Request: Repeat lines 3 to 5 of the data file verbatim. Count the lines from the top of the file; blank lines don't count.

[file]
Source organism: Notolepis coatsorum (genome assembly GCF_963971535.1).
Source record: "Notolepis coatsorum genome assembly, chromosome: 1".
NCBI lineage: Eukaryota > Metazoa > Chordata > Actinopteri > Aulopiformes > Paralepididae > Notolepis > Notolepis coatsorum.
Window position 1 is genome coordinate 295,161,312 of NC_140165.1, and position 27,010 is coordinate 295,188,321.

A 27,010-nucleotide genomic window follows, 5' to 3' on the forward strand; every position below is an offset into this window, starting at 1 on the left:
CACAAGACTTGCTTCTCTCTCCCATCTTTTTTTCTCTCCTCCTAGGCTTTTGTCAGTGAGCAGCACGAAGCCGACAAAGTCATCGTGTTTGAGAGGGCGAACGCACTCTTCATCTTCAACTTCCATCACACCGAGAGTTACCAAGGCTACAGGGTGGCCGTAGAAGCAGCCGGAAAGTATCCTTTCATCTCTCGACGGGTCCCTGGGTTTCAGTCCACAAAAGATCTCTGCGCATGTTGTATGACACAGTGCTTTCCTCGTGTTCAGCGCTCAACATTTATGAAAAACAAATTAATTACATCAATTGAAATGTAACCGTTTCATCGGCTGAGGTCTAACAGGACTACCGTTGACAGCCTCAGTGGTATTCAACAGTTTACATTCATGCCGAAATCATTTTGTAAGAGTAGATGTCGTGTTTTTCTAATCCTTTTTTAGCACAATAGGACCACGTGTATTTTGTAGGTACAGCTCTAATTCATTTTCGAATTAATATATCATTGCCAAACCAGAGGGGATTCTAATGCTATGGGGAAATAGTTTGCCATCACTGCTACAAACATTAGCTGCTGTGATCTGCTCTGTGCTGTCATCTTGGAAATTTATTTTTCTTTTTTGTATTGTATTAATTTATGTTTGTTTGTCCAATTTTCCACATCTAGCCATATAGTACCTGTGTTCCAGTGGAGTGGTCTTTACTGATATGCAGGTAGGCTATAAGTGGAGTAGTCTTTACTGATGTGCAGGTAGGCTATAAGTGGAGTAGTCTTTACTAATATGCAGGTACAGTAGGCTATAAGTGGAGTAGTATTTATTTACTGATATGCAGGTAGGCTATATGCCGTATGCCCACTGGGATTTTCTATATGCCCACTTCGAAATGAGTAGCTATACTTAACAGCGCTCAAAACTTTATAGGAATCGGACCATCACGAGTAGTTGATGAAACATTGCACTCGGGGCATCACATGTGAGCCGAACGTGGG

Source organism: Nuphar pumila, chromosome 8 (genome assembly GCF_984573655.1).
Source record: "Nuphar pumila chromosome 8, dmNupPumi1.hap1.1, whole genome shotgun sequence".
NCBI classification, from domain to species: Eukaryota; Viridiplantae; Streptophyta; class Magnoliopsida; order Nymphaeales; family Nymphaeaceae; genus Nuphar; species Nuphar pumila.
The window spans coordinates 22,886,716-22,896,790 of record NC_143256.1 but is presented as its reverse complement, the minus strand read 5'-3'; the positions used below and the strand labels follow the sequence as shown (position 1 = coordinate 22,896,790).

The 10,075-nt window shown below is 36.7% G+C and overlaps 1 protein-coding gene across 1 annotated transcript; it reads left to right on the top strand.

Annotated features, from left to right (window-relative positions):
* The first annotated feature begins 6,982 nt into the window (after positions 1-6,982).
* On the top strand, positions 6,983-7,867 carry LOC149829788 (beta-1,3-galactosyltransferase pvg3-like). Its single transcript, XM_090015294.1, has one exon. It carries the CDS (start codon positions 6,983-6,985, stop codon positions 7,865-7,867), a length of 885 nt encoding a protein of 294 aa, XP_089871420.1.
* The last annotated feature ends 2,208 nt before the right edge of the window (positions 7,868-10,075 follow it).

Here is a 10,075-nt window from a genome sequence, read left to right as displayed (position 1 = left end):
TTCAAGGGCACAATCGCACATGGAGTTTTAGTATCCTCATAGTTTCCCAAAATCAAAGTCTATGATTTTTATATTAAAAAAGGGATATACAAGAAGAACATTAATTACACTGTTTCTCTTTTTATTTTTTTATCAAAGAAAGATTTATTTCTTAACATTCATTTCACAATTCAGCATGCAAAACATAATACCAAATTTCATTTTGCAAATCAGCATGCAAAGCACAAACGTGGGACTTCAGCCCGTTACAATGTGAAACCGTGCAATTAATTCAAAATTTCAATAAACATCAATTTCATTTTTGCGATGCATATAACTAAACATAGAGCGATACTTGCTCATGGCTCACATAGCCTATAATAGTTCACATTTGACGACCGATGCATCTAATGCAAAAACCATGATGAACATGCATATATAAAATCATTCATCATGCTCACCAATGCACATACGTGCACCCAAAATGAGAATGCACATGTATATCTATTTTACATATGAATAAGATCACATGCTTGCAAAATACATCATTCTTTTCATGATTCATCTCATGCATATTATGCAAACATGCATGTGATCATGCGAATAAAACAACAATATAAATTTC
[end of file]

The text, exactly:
NCBI lineage: Eukaryota > Metazoa > Chordata > Actinopteri > Aulopiformes > Paralepididae > Notolepis > Notolepis coatsorum.
Window position 1 is genome coordinate 295,161,312 of NC_140165.1, and position 27,010 is coordinate 295,188,321.

A 27,010-nucleotide genomic window follows, 5' to 3' on the forward strand; every position below is an offset into this window, starting at 1 on the left: